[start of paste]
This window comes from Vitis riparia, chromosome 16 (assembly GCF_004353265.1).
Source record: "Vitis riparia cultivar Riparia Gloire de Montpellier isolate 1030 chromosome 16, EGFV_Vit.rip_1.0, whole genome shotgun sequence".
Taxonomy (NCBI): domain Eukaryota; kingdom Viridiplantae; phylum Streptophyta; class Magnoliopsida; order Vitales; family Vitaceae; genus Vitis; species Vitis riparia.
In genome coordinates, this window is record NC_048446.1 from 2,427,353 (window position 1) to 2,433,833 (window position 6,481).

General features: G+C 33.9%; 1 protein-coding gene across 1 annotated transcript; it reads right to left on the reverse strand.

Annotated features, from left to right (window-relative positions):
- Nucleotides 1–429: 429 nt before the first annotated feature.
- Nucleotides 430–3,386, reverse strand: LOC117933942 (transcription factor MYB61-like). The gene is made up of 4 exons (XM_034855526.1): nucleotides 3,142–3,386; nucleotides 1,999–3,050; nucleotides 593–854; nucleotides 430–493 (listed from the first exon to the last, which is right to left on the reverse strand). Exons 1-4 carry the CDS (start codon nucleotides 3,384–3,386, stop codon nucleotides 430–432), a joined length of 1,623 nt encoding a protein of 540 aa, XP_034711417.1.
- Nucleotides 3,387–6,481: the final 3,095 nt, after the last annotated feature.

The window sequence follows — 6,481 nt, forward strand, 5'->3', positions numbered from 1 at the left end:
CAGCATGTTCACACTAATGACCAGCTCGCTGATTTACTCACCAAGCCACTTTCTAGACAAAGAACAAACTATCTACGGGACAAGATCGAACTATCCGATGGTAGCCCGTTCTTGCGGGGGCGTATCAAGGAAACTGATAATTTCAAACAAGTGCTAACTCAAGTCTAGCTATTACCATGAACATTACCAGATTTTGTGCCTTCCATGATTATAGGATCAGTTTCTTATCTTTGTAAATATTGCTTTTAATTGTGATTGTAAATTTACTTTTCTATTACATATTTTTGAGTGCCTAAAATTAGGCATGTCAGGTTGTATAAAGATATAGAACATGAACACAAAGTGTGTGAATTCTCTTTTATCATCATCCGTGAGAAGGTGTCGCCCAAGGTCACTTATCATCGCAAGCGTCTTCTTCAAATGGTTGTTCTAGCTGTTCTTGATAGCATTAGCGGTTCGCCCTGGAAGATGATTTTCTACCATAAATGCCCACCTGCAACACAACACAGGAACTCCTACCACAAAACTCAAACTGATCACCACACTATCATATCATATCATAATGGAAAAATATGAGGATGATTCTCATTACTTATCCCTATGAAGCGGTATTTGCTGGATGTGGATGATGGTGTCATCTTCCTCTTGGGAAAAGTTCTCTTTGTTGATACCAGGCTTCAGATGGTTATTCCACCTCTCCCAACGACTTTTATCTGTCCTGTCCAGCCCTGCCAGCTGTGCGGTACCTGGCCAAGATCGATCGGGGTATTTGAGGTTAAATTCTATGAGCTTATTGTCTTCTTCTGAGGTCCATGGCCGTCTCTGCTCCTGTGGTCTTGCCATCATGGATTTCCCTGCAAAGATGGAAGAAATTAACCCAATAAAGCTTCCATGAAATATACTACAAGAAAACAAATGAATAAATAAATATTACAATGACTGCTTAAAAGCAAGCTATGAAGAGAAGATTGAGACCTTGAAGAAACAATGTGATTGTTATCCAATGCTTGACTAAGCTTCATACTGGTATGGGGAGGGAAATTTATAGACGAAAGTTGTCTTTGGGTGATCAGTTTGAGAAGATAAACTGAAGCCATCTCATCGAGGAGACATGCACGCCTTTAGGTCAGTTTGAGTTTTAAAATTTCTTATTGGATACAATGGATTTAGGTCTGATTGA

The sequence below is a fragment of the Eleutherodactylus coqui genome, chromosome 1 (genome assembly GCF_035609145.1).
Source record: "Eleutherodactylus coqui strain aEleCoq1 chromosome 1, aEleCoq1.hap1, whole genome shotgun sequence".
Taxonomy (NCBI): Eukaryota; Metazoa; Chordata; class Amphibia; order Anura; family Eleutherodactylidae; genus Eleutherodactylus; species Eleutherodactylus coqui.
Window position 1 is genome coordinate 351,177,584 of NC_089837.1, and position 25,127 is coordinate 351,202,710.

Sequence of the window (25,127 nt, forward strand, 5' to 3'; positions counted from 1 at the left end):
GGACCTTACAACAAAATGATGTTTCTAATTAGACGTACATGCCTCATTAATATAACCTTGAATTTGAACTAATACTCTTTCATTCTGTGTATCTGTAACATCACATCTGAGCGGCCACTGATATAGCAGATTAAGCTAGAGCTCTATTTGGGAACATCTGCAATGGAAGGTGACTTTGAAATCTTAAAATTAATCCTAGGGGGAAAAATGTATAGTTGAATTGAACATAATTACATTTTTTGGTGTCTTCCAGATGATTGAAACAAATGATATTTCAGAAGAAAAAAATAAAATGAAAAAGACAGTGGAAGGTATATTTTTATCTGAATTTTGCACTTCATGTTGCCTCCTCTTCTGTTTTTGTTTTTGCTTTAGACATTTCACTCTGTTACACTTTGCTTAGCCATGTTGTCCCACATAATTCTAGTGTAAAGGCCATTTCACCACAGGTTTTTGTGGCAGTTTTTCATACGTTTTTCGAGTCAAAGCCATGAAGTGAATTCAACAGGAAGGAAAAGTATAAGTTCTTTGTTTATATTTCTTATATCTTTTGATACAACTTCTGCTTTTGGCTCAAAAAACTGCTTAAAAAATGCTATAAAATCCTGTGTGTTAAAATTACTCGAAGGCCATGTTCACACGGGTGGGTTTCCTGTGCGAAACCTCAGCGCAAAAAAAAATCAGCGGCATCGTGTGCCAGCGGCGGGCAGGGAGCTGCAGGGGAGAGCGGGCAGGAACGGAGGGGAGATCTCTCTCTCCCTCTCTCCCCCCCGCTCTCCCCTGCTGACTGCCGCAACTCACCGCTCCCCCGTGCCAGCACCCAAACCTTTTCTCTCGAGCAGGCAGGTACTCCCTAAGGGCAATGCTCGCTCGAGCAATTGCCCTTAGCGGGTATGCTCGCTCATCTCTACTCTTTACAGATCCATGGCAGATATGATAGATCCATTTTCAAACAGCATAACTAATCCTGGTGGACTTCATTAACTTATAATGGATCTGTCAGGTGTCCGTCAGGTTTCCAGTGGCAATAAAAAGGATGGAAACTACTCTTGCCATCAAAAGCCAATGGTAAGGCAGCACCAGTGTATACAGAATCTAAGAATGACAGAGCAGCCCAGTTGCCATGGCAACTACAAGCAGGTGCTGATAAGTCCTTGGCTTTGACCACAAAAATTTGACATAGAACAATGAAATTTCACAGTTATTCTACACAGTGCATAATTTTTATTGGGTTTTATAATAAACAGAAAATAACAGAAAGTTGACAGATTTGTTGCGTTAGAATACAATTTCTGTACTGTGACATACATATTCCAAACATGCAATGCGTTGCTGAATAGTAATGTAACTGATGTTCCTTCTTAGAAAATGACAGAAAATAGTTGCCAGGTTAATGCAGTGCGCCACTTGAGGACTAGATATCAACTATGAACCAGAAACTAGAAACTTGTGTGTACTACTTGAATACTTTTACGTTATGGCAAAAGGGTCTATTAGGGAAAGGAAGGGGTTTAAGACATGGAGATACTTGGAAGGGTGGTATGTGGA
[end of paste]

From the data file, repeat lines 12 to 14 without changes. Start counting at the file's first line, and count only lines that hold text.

The sequence below is a fragment of the Eleutherodactylus coqui genome, chromosome 1 (genome assembly GCF_035609145.1).
Source record: "Eleutherodactylus coqui strain aEleCoq1 chromosome 1, aEleCoq1.hap1, whole genome shotgun sequence".
Taxonomy (NCBI): Eukaryota; Metazoa; Chordata; class Amphibia; order Anura; family Eleutherodactylidae; genus Eleutherodactylus; species Eleutherodactylus coqui.